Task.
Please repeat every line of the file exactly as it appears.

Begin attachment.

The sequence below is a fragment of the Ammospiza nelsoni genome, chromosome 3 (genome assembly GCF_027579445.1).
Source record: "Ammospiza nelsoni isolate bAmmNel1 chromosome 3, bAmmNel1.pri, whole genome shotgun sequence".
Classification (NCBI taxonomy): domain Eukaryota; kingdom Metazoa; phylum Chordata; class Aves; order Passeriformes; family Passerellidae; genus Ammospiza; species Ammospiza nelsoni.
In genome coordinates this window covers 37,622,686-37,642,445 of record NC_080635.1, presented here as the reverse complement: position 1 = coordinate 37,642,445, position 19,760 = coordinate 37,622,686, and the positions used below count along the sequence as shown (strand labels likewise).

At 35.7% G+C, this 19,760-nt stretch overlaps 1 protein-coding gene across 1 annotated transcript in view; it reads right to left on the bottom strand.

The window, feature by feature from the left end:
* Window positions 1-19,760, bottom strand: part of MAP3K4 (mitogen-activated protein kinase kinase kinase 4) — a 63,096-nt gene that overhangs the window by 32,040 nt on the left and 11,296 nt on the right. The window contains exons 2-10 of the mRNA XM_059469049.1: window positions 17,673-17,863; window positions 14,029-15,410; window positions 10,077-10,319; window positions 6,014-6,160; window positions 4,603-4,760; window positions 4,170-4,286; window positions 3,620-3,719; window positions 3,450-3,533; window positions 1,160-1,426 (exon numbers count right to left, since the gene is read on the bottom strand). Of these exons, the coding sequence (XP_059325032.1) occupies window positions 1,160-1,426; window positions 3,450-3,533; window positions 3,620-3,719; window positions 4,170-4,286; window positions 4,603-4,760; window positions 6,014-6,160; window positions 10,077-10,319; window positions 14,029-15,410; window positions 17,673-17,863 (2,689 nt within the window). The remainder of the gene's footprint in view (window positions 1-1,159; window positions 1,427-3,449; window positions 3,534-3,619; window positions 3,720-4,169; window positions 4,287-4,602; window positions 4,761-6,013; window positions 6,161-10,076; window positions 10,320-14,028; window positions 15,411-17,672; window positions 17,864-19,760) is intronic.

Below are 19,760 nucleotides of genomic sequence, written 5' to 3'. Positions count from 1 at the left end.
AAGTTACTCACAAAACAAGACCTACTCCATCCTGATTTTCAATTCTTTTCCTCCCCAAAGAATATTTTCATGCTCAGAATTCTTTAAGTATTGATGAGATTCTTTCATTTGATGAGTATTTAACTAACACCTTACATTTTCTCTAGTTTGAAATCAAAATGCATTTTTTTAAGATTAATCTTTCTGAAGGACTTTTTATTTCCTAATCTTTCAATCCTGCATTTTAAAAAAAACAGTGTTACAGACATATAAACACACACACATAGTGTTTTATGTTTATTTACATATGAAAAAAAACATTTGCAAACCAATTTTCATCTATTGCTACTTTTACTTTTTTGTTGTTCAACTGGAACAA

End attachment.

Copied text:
The sequence below is a fragment of the Ammospiza nelsoni genome, chromosome 3 (genome assembly GCF_027579445.1).
Source record: "Ammospiza nelsoni isolate bAmmNel1 chromosome 3, bAmmNel1.pri, whole genome shotgun sequence".
Classification (NCBI taxonomy): domain Eukaryota; kingdom Metazoa; phylum Chordata; class Aves; order Passeriformes; family Passerellidae; genus Ammospiza; species Ammospiza nelsoni.
In genome coordinates this window covers 37,622,686-37,642,445 of record NC_080635.1, presented here as the reverse complement: position 1 = coordinate 37,642,445, position 19,760 = coordinate 37,622,686, and the positions used below count along the sequence as shown (strand labels likewise).

At 35.7% G+C, this 19,760-nt stretch overlaps 1 protein-coding gene across 1 annotated transcript in view; it reads right to left on the bottom strand.

The window, feature by feature from the left end:
* Window positions 1-19,760, bottom strand: part of MAP3K4 (mitogen-activated protein kinase kinase kinase 4) — a 63,096-nt gene that overhangs the window by 32,040 nt on the left and 11,296 nt on the right. The window contains exons 2-10 of the mRNA XM_059469049.1: window positions 17,673-17,863; window positions 14,029-15,410; window positions 10,077-10,319; window positions 6,014-6,160; window positions 4,603-4,760; window positions 4,170-4,286; window positions 3,620-3,719; window positions 3,450-3,533; window positions 1,160-1,426 (exon numbers count right to left, since the gene is read on the bottom strand). Of these exons, the coding sequence (XP_059325032.1) occupies window positions 1,160-1,426; window positions 3,450-3,533; window positions 3,620-3,719; window positions 4,170-4,286; window positions 4,603-4,760; window positions 6,014-6,160; window positions 10,077-10,319; window positions 14,029-15,410; window positions 17,673-17,863 (2,689 nt within the window). The remainder of the gene's footprint in view (window positions 1-1,159; window positions 1,427-3,449; window positions 3,534-3,619; window positions 3,720-4,169; window positions 4,287-4,602; window positions 4,761-6,013; window positions 6,161-10,076; window positions 10,320-14,028; window positions 15,411-17,672; window positions 17,864-19,760) is intronic.

Below are 19,760 nucleotides of genomic sequence, written 5' to 3'. Positions count from 1 at the left end.
AAGTTACTCACAAAACAAGACCTACTCCATCCTGATTTTCAATTCTTTTCCTCCCCAAAGAATATTTTCATGCTCAGAATTCTTTAAGTATTGATGAGATTCTTTCATTTGATGAGTATTTAACTAACACCTTACATTTTCTCTAGTTTGAAATCAAAATGCATTTTTTTAAGATTAATCTTTCTGAAGGACTTTTTATTTCCTAATCTTTCAATCCTGCATTTTAAAAAAAACAGTGTTACAGACATATAAACACACACACATAGTGTTTTATGTTTATTTACATATGAAAAAAAACATTTGCAAACCAATTTTCATCTATTGCTACTTTTACTTTTTTGTTGTTCAACTGGAACAA